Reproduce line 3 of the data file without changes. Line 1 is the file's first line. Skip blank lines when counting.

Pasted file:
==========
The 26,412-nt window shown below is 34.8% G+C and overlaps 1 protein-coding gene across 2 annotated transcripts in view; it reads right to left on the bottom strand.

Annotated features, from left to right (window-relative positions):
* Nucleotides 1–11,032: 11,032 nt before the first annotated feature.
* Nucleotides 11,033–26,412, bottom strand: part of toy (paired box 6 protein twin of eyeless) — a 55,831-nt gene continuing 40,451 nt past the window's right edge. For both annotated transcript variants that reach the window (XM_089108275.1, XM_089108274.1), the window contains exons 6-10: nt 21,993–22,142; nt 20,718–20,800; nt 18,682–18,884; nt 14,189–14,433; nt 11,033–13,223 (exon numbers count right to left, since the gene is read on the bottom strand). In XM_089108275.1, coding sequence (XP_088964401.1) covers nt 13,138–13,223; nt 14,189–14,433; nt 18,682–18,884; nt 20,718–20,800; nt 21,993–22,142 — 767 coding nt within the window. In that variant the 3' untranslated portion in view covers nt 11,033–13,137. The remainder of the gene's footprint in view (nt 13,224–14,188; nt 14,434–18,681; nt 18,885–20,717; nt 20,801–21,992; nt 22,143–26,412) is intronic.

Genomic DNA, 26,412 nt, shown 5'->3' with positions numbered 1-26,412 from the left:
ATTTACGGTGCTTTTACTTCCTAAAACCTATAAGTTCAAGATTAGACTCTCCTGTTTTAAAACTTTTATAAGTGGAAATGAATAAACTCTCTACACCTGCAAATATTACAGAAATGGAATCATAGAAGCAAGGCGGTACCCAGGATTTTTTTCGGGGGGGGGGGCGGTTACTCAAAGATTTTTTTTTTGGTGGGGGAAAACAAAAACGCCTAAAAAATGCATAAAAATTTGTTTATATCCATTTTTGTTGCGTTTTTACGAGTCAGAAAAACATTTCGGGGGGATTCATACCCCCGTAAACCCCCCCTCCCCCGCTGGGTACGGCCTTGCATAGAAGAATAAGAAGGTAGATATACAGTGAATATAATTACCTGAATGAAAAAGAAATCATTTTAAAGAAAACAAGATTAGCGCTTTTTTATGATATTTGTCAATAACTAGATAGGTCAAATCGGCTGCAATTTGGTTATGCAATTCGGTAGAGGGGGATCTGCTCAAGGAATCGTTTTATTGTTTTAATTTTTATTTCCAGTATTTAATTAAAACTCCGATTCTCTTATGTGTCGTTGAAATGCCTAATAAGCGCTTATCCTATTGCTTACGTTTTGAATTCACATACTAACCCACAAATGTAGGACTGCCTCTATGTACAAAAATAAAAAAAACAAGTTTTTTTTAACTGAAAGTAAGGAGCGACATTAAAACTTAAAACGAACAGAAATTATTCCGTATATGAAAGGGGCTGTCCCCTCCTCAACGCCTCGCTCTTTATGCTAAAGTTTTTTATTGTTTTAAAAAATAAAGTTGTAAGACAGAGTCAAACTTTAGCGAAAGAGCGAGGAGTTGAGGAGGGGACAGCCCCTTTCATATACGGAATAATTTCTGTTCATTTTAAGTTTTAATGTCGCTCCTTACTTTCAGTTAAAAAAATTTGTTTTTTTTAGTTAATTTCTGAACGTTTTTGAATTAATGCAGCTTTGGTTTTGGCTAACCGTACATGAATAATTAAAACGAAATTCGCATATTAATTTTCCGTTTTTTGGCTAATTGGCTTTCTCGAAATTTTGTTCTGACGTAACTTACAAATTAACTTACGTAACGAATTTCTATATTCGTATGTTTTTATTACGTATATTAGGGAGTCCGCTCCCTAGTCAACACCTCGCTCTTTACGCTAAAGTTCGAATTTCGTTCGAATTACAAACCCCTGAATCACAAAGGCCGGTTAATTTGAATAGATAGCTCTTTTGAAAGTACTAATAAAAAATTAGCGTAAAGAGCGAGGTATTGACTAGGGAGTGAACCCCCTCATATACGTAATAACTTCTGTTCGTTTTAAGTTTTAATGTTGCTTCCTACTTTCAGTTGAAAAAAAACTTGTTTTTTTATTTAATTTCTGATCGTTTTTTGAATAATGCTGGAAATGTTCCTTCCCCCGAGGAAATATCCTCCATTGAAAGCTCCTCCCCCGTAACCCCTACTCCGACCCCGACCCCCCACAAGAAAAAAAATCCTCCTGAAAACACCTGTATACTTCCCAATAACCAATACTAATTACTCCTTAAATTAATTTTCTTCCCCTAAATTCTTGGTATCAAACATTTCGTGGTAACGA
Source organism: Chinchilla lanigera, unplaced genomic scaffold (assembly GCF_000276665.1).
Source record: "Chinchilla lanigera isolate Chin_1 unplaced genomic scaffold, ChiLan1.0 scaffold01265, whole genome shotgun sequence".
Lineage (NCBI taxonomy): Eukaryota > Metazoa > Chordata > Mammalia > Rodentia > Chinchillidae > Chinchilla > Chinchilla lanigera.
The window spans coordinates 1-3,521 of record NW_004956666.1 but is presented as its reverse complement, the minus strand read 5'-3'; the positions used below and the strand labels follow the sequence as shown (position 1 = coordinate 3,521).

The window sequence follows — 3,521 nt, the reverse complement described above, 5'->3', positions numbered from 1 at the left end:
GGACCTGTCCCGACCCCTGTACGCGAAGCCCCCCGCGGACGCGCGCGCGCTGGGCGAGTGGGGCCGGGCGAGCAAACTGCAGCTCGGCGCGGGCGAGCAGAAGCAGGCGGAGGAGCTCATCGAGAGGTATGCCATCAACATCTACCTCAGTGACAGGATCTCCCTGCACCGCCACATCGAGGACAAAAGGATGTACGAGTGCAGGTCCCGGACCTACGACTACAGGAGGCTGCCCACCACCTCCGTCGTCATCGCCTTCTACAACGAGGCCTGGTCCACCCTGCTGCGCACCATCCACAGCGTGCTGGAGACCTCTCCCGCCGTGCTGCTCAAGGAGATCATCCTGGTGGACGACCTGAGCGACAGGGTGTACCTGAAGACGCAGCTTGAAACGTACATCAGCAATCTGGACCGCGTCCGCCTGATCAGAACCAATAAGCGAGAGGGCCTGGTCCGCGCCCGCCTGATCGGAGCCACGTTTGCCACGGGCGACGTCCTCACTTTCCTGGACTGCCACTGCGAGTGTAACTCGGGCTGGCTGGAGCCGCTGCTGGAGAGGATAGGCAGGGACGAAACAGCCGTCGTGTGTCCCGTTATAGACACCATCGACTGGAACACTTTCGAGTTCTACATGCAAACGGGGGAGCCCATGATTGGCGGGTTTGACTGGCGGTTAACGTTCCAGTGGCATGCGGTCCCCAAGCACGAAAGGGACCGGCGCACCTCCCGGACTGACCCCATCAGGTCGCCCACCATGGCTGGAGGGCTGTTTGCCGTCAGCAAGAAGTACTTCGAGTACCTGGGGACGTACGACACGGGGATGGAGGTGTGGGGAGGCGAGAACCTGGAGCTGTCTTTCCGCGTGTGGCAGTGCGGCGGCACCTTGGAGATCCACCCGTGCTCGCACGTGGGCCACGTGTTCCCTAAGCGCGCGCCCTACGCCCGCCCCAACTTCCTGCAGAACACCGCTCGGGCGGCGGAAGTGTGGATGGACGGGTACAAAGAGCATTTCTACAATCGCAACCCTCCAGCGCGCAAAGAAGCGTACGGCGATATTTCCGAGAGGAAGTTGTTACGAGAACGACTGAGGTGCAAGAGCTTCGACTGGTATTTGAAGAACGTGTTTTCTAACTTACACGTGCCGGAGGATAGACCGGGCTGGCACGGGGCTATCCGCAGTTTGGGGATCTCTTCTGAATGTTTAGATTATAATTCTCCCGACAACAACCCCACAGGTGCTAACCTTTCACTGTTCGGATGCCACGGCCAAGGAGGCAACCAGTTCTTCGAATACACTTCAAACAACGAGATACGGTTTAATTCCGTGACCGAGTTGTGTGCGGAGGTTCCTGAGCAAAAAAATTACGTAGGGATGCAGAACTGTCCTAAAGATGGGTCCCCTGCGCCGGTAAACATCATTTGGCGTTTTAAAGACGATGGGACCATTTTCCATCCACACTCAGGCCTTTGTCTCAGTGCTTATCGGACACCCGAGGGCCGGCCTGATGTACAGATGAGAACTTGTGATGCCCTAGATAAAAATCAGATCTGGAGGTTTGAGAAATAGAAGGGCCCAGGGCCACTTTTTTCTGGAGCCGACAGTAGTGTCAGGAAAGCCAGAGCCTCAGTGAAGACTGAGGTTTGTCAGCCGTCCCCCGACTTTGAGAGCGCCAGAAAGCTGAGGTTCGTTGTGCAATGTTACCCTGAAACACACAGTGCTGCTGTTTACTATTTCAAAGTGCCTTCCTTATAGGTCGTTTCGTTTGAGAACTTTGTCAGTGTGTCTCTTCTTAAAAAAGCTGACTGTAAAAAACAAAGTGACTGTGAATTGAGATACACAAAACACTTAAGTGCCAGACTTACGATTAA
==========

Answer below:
* Nucleotides 1–11,032: 11,032 nt before the first annotated feature.